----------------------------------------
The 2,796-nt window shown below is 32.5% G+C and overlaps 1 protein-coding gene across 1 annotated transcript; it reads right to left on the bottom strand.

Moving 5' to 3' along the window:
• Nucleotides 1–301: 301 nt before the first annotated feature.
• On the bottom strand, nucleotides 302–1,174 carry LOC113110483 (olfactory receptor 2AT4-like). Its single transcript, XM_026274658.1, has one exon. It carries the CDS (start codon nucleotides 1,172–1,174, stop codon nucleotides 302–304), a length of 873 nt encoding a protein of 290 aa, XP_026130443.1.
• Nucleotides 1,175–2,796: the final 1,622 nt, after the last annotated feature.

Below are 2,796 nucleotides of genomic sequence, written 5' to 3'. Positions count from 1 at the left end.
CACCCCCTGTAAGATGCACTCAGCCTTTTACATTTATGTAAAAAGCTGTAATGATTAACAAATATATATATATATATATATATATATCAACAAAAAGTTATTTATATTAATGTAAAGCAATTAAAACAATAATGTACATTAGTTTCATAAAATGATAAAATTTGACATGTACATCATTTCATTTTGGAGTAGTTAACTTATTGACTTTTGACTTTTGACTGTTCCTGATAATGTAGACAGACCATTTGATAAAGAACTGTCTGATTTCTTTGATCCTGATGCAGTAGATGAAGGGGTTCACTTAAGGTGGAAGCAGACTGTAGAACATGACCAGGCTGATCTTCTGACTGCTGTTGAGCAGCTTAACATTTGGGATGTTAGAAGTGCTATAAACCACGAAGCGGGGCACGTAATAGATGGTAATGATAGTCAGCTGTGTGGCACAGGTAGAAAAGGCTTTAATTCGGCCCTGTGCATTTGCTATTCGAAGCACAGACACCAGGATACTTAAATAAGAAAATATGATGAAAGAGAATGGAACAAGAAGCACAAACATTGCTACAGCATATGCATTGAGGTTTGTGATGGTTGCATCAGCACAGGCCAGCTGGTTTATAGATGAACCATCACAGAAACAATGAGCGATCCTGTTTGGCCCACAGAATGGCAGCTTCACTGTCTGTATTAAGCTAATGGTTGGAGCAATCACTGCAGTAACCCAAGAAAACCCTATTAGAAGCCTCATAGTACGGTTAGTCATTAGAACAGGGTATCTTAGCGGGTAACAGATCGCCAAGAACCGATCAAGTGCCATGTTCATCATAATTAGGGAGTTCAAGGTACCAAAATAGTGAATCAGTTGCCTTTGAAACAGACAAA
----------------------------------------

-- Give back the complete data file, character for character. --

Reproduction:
The 2,796-nt window shown below is 32.5% G+C and overlaps 1 protein-coding gene across 1 annotated transcript; it reads right to left on the bottom strand.

Moving 5' to 3' along the window:
• Nucleotides 1–301: 301 nt before the first annotated feature.
• On the bottom strand, nucleotides 302–1,174 carry LOC113110483 (olfactory receptor 2AT4-like). Its single transcript, XM_026274658.1, has one exon. It carries the CDS (start codon nucleotides 1,172–1,174, stop codon nucleotides 302–304), a length of 873 nt encoding a protein of 290 aa, XP_026130443.1.
• Nucleotides 1,175–2,796: the final 1,622 nt, after the last annotated feature.

Below are 2,796 nucleotides of genomic sequence, written 5' to 3'. Positions count from 1 at the left end.
CACCCCCTGTAAGATGCACTCAGCCTTTTACATTTATGTAAAAAGCTGTAATGATTAACAAATATATATATATATATATATATATATCAACAAAAAGTTATTTATATTAATGTAAAGCAATTAAAACAATAATGTACATTAGTTTCATAAAATGATAAAATTTGACATGTACATCATTTCATTTTGGAGTAGTTAACTTATTGACTTTTGACTTTTGACTGTTCCTGATAATGTAGACAGACCATTTGATAAAGAACTGTCTGATTTCTTTGATCCTGATGCAGTAGATGAAGGGGTTCACTTAAGGTGGAAGCAGACTGTAGAACATGACCAGGCTGATCTTCTGACTGCTGTTGAGCAGCTTAACATTTGGGATGTTAGAAGTGCTATAAACCACGAAGCGGGGCACGTAATAGATGGTAATGATAGTCAGCTGTGTGGCACAGGTAGAAAAGGCTTTAATTCGGCCCTGTGCATTTGCTATTCGAAGCACAGACACCAGGATACTTAAATAAGAAAATATGATGAAAGAGAATGGAACAAGAAGCACAAACATTGCTACAGCATATGCATTGAGGTTTGTGATGGTTGCATCAGCACAGGCCAGCTGGTTTATAGATGAACCATCACAGAAACAATGAGCGATCCTGTTTGGCCCACAGAATGGCAGCTTCACTGTCTGTATTAAGCTAATGGTTGGAGCAATCACTGCAGTAACCCAAGAAAACCCTATTAGAAGCCTCATAGTACGGTTAGTCATTAGAACAGGGTATCTTAGCGGGTAACAGATCGCCAAGAACCGATCAAGTGCCATGTTCATCATAATTAGGGAGTTCAAGGTACCAAAATAGTGAATCAGTTGCCTTTGAAACAGACAAA